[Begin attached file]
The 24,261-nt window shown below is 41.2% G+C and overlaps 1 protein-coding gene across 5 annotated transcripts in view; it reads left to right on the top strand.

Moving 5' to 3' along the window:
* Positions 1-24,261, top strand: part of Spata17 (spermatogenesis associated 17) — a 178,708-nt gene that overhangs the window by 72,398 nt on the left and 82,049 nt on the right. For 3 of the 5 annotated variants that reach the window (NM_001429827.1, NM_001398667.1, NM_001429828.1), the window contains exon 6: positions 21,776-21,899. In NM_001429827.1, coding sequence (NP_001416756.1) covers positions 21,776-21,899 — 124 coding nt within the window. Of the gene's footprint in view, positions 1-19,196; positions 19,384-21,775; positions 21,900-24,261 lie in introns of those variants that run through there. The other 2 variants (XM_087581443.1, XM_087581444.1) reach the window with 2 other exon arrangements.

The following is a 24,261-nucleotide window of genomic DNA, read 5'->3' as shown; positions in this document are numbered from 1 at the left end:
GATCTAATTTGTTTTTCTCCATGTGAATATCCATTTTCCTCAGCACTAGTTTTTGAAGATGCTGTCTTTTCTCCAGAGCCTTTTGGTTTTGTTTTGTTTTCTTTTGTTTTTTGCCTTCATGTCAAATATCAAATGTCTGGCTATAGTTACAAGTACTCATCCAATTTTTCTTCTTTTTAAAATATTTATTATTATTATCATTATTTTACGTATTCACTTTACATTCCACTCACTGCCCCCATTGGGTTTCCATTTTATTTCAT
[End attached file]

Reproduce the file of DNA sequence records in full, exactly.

The 24,261-nt window shown below is 41.2% G+C and overlaps 1 protein-coding gene across 5 annotated transcripts in view; it reads left to right on the top strand.

Moving 5' to 3' along the window:
* Positions 1-24,261, top strand: part of Spata17 (spermatogenesis associated 17) — a 178,708-nt gene that overhangs the window by 72,398 nt on the left and 82,049 nt on the right. For 3 of the 5 annotated variants that reach the window (NM_001429827.1, NM_001398667.1, NM_001429828.1), the window contains exon 6: positions 21,776-21,899. In NM_001429827.1, coding sequence (NP_001416756.1) covers positions 21,776-21,899 — 124 coding nt within the window. Of the gene's footprint in view, positions 1-19,196; positions 19,384-21,775; positions 21,900-24,261 lie in introns of those variants that run through there. The other 2 variants (XM_087581443.1, XM_087581444.1) reach the window with 2 other exon arrangements.

The following is a 24,261-nucleotide window of genomic DNA, read 5'->3' as shown; positions in this document are numbered from 1 at the left end:
GATCTAATTTGTTTTTCTCCATGTGAATATCCATTTTCCTCAGCACTAGTTTTTGAAGATGCTGTCTTTTCTCCAGAGCCTTTTGGTTTTGTTTTGTTTTCTTTTGTTTTTTGCCTTCATGTCAAATATCAAATGTCTGGCTATAGTTACAAGTACTCATCCAATTTTTCTTCTTTTTAAAATATTTATTATTATTATCATTATTTTACGTATTCACTTTACATTCCACTCACTGCCCCCATTGGGTTTCCATTTTATTTCAT